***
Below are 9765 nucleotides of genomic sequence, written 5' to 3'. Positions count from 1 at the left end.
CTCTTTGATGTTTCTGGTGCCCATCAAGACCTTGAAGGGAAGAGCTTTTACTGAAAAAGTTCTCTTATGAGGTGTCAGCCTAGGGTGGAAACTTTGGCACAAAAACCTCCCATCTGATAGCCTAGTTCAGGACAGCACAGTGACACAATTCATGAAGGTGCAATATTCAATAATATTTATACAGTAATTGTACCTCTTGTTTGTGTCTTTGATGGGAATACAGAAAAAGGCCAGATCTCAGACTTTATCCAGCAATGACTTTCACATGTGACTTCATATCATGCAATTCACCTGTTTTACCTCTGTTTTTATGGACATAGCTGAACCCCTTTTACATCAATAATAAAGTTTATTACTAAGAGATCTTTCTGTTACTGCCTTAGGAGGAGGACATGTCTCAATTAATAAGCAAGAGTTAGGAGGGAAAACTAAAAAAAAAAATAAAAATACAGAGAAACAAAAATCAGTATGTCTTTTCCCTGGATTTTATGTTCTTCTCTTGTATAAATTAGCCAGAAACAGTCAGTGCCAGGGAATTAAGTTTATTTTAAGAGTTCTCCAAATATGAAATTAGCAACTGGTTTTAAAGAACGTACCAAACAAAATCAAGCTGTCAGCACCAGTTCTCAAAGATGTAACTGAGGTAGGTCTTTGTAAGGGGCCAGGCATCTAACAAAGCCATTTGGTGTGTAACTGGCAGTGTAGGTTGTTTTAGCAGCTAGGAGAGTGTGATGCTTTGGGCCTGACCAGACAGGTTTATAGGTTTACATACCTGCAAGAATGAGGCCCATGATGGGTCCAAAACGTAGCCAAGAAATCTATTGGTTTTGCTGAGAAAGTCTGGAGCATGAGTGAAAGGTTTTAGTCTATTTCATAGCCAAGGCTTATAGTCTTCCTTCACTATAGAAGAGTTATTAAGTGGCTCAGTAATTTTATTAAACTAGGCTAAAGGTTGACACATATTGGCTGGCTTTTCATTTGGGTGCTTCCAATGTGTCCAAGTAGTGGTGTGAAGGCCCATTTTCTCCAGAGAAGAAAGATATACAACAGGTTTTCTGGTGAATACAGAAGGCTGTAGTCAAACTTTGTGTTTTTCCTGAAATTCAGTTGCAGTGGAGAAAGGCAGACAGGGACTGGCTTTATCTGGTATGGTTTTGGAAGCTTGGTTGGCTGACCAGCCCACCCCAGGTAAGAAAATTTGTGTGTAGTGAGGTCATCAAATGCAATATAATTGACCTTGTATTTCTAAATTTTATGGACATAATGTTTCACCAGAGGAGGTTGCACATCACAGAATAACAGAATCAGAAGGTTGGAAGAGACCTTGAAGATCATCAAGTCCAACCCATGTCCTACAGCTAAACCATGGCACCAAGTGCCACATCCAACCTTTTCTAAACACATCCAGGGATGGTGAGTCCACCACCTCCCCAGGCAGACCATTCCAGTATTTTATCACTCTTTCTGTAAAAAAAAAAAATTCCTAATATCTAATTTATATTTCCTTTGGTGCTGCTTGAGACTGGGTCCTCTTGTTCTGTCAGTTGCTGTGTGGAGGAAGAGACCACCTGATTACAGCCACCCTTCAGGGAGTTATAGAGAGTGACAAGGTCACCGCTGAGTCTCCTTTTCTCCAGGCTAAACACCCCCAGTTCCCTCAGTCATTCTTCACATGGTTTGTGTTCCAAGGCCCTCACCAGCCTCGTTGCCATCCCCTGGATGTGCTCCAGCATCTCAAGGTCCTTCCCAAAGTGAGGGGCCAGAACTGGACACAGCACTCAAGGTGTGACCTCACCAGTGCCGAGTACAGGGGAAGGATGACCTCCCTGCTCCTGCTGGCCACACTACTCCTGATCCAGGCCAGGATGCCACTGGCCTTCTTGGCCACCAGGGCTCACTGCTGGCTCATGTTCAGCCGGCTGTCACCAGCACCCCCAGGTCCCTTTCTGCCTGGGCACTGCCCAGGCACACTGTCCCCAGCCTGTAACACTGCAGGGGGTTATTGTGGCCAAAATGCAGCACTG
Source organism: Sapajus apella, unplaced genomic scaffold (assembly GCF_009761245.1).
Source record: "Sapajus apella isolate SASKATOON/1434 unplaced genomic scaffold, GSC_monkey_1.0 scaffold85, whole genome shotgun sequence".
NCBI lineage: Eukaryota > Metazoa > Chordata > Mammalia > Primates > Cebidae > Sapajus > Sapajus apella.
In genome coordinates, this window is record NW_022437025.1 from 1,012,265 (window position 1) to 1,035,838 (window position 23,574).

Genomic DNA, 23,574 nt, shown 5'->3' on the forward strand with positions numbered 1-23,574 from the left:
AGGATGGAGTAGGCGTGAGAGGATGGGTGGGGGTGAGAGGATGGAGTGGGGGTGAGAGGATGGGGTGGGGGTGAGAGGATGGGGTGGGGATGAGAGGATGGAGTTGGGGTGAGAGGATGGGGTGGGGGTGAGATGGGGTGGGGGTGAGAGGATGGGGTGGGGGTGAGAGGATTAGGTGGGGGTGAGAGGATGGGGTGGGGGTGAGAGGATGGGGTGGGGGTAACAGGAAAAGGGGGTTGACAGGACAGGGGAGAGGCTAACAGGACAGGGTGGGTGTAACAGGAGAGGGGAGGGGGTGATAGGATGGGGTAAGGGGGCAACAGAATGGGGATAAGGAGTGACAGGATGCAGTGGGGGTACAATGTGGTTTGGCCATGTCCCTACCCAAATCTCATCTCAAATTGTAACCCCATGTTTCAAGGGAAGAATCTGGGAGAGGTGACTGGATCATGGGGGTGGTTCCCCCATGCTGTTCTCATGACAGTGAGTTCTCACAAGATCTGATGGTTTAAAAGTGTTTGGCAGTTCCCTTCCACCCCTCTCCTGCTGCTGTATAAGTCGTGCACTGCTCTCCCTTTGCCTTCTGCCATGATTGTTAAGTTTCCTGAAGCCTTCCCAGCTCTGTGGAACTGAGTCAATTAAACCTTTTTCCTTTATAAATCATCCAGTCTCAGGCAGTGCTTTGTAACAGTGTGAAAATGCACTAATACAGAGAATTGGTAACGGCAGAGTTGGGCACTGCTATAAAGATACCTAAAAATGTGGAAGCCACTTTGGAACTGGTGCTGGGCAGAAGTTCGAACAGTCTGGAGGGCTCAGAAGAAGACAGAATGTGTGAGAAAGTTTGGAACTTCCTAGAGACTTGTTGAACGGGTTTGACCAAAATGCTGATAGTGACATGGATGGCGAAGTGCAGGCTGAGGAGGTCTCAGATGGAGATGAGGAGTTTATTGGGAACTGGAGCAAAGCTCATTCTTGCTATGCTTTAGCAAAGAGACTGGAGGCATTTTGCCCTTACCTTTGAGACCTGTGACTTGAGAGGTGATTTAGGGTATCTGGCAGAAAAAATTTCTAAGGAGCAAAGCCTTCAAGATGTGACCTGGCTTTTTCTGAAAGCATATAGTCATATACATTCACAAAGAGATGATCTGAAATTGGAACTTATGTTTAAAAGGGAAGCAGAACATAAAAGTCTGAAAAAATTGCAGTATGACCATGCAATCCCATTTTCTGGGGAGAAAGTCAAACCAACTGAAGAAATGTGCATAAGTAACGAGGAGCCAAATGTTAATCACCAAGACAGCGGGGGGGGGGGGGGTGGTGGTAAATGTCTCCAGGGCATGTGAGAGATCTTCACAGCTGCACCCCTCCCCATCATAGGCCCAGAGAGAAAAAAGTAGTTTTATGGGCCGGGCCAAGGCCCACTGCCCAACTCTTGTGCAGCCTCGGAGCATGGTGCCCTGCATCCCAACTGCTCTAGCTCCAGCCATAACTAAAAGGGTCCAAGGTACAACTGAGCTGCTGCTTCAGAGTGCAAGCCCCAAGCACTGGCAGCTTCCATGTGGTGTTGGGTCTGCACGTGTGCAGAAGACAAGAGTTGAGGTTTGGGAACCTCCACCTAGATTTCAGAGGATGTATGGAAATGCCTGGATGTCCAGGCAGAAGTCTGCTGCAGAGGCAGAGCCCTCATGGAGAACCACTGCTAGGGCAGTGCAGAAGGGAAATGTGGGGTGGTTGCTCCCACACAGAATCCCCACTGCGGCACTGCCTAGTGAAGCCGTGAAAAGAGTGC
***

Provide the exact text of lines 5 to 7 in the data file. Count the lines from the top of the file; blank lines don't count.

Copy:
NCBI lineage: Eukaryota > Metazoa > Chordata > Mammalia > Primates > Cebidae > Sapajus > Sapajus apella.
In genome coordinates, this window is record NW_022437025.1 from 1,012,265 (window position 1) to 1,035,838 (window position 23,574).

Genomic DNA, 23,574 nt, shown 5'->3' on the forward strand with positions numbered 1-23,574 from the left: